• Learning Disabilities

    Understood.org For parents with children ages 3–20 who are struggling with learning and attention issues. The mission of understood.org is to empower parents to understand their children’s issues and relate to their experiences. The site features resources, free daily access to experts, a secure online community, practical tips and more, 

    Child Development Institute This website is designed to provide the information and tools parents need to understand their unique child/children and to enable them to help each child develop into the successful human being they were meant to be. 

    Parents Helping Parents Parents Helping Parents (PHP) strives to improve the quality of life for any child with any special need of any age, through educating, supporting and training their primary caregivers.

    The National Center for Learning Disabilities (NCLD) is committed to ensuring that all students with learning disabilities graduate from high school with a standard diploma—prepared for college and the workplace.

    CHADD Children and Adults with Attention-Deficit/Hyperactivity Disorder (CHADD), is a national non-profit providing education, advocacy and support for individuals with ADHD. In addition to their website CHADD also publishes a variety of printed materials to keep members and professionals current on research advances, medications and treatments affecting individuals with ADHD.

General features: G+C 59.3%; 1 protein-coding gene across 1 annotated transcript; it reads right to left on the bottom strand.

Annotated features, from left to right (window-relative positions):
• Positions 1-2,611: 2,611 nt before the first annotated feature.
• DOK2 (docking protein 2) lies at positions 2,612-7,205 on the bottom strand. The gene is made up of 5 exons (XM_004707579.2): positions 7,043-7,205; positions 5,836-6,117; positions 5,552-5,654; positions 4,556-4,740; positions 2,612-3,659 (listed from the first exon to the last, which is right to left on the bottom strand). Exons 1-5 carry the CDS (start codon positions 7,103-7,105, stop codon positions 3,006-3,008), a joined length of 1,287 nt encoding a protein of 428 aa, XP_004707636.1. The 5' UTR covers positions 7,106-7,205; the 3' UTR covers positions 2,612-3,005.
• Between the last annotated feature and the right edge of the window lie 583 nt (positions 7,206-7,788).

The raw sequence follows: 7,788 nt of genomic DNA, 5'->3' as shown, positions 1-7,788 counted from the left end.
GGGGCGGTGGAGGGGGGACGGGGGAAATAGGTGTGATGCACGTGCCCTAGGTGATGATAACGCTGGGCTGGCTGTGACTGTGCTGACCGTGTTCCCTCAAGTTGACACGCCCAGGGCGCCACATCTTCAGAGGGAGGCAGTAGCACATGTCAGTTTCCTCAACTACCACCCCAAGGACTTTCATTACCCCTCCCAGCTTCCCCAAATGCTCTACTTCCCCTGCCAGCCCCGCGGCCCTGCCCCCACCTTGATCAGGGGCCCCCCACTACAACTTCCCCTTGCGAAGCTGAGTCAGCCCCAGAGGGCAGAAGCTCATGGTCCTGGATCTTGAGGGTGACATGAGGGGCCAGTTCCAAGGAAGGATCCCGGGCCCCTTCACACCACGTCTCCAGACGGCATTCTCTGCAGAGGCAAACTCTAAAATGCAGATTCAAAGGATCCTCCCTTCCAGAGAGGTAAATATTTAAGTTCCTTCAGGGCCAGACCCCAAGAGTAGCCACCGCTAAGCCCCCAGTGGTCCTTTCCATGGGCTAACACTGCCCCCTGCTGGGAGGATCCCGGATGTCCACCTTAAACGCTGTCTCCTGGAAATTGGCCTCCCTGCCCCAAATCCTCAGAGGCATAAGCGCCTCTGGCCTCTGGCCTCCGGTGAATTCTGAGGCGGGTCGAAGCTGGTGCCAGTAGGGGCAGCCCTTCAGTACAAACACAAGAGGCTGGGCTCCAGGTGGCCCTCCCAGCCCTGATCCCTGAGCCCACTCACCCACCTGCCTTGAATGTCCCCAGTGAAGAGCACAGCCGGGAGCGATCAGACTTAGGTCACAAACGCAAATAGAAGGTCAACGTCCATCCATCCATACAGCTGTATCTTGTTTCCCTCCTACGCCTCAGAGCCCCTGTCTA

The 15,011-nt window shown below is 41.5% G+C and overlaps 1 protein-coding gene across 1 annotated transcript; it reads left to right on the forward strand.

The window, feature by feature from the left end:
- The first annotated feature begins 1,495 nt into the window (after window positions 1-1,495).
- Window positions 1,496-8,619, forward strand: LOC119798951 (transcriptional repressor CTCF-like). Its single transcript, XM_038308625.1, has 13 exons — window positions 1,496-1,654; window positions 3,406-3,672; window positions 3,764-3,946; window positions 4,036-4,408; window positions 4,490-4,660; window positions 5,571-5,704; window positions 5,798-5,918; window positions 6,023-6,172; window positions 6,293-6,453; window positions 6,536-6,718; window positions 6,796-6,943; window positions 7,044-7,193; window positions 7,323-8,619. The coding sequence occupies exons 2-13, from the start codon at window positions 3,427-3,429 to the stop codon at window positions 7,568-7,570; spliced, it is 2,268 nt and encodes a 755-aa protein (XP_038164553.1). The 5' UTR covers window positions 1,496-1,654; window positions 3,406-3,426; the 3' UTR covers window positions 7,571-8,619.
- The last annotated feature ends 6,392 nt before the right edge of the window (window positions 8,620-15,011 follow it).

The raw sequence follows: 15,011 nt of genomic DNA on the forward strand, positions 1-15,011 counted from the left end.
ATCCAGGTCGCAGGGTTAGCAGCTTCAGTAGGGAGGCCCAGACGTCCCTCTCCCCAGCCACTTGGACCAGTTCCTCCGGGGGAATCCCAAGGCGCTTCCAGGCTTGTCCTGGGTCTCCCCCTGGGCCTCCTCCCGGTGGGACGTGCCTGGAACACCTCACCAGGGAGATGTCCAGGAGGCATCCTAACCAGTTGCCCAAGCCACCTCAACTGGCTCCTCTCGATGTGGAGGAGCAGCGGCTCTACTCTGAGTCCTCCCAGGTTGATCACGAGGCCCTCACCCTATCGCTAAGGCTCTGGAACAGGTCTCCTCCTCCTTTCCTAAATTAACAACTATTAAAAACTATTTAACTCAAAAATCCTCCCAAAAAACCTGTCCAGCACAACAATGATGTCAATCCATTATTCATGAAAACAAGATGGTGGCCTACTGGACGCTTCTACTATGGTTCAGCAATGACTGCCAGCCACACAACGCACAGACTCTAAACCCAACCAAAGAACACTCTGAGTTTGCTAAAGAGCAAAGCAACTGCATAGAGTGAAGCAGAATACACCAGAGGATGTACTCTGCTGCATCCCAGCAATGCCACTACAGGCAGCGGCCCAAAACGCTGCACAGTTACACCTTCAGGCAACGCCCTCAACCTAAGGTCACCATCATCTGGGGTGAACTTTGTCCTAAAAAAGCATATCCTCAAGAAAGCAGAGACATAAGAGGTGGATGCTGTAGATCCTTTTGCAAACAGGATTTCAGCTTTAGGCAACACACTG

Marin SELPA (Special Education Local Plan Area) The SELPA and member local education agencies (LEAs) foster coordination between general and special education for prevention and early intervention of suspected disabilities.  The SELPA also ensures appropriate education services for individuals with disabilities by working cooperatively with other public and private agencies to support a full complement of special education services for students.

    Learning Disabilities Association of America Parents are often baffled by the problems presented by a child with learning disabilities. Often this “invisible disability” does not become obvious until a child reaches school age. Even then, difficulties may be subtle and hard to recognize. This site has information on understanding learning disabilities, negotiating the special education process, and helping your child and yourself.